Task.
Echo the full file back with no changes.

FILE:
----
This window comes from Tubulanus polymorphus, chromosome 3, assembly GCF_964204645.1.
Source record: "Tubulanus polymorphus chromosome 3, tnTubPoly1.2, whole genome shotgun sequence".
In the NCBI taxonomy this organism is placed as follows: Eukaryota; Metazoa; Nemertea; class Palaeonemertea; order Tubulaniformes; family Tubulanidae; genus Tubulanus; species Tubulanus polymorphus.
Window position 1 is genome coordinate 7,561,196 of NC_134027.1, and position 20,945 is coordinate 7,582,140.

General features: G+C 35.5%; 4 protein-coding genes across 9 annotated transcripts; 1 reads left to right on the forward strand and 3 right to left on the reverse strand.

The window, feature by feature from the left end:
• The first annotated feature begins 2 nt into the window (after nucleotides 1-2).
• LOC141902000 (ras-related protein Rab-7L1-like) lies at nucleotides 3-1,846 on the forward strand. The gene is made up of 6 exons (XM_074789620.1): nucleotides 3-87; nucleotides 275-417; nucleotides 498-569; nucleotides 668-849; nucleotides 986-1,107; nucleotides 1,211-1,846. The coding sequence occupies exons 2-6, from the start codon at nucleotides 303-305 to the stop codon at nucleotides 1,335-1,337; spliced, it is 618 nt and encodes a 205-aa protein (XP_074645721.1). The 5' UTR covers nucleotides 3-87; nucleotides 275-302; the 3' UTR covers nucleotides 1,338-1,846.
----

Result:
This window comes from Tubulanus polymorphus, chromosome 3, assembly GCF_964204645.1.
Source record: "Tubulanus polymorphus chromosome 3, tnTubPoly1.2, whole genome shotgun sequence".
In the NCBI taxonomy this organism is placed as follows: Eukaryota; Metazoa; Nemertea; class Palaeonemertea; order Tubulaniformes; family Tubulanidae; genus Tubulanus; species Tubulanus polymorphus.
Window position 1 is genome coordinate 7,561,196 of NC_134027.1, and position 20,945 is coordinate 7,582,140.

General features: G+C 35.5%; 4 protein-coding genes across 9 annotated transcripts; 1 reads left to right on the forward strand and 3 right to left on the reverse strand.

The window, feature by feature from the left end:
• The first annotated feature begins 2 nt into the window (after nucleotides 1-2).
• LOC141902000 (ras-related protein Rab-7L1-like) lies at nucleotides 3-1,846 on the forward strand. The gene is made up of 6 exons (XM_074789620.1): nucleotides 3-87; nucleotides 275-417; nucleotides 498-569; nucleotides 668-849; nucleotides 986-1,107; nucleotides 1,211-1,846. The coding sequence occupies exons 2-6, from the start codon at nucleotides 303-305 to the stop codon at nucleotides 1,335-1,337; spliced, it is 618 nt and encodes a 205-aa protein (XP_074645721.1). The 5' UTR covers nucleotides 3-87; nucleotides 275-302; the 3' UTR covers nucleotides 1,338-1,846.